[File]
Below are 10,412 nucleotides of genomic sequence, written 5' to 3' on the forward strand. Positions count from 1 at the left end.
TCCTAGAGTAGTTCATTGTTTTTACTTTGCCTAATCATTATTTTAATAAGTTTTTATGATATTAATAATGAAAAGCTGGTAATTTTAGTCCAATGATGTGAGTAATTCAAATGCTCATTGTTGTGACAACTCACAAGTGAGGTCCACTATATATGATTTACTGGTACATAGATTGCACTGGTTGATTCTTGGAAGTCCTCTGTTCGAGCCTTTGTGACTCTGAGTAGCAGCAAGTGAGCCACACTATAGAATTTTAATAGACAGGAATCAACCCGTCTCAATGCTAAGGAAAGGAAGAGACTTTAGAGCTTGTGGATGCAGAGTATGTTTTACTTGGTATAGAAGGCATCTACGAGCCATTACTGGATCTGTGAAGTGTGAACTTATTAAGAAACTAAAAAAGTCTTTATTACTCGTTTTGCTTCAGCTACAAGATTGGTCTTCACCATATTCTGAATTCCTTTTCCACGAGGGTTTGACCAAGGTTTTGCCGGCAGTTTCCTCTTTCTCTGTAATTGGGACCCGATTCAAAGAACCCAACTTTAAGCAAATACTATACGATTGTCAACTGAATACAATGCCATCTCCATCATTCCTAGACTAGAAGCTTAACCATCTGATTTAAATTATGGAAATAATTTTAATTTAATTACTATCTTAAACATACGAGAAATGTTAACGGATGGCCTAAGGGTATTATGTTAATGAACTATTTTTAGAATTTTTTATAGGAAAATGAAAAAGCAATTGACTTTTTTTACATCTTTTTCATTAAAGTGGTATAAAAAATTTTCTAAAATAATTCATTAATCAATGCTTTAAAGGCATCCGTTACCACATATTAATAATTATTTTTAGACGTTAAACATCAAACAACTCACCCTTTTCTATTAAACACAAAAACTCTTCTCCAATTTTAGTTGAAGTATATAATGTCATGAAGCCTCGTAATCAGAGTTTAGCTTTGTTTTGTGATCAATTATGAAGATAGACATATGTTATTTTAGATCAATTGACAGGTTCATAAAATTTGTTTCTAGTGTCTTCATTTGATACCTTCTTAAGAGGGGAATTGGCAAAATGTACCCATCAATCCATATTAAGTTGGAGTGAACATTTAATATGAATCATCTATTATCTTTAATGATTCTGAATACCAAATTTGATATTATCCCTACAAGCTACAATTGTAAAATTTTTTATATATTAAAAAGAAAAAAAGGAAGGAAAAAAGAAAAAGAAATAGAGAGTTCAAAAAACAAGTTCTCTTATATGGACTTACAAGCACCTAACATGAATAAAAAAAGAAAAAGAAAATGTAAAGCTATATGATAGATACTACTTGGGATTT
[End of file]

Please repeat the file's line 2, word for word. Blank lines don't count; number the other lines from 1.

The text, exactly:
TCCTAGAGTAGTTCATTGTTTTTACTTTGCCTAATCATTATTTTAATAAGTTTTTATGATATTAATAATGAAAAGCTGGTAATTTTAGTCCAATGATGTGAGTAATTCAAATGCTCATTGTTGTGACAACTCACAAGTGAGGTCCACTATATATGATTTACTGGTACATAGATTGCACTGGTTGATTCTTGGAAGTCCTCTGTTCGAGCCTTTGTGACTCTGAGTAGCAGCAAGTGAGCCACACTATAGAATTTTAATAGACAGGAATCAACCCGTCTCAATGCTAAGGAAAGGAAGAGACTTTAGAGCTTGTGGATGCAGAGTATGTTTTACTTGGTATAGAAGGCATCTACGAGCCATTACTGGATCTGTGAAGTGTGAACTTATTAAGAAACTAAAAAAGTCTTTATTACTCGTTTTGCTTCAGCTACAAGATTGGTCTTCACCATATTCTGAATTCCTTTTCCACGAGGGTTTGACCAAGGTTTTGCCGGCAGTTTCCTCTTTCTCTGTAATTGGGACCCGATTCAAAGAACCCAACTTTAAGCAAATACTATACGATTGTCAACTGAATACAATGCCATCTCCATCATTCCTAGACTAGAAGCTTAACCATCTGATTTAAATTATGGAAATAATTTTAATTTAATTACTATCTTAAACATACGAGAAATGTTAACGGATGGCCTAAGGGTATTATGTTAATGAACTATTTTTAGAATTTTTTATAGGAAAATGAAAAAGCAATTGACTTTTTTTACATCTTTTTCATTAAAGTGGTATAAAAAATTTTCTAAAATAATTCATTAATCAATGCTTTAAAGGCATCCGTTACCACATATTAATAATTATTTTTAGACGTTAAACATCAAACAACTCACCCTTTTCTATTAAACACAAAAACTCTTCTCCAATTTTAGTTGAAGTATATAATGTCATGAAGCCTCGTAATCAGAGTTTAGCTTTGTTTTGTGATCAATTATGAAGATAGACATATGTTATTTTAGATCAATTGACAGGTTCATAAAATTTGTTTCTAGTGTCTTCATTTGATACCTTCTTAAGAGGGGAATTGGCAAAATGTACCCATCAATCCATATTAAGTTGGAGTGAACATTTAATATGAATCATCTATTATCTTTAATGATTCTGAATACCAAATTTGATATTATCCCTACAAGCTACAATTGTAAAATTTTTTATATATTAAAAAGAAAAAAAGGAAGGAAAAAAGAAAAAGAAATAGAGAGTTCAAAAAACAAGTTCTCTTATATGGACTTACAAGCACCTAACATGAATAAAAAAAGAAAAAGAAAATGTAAAGCTATATGATAGATACTACTTGGGATTT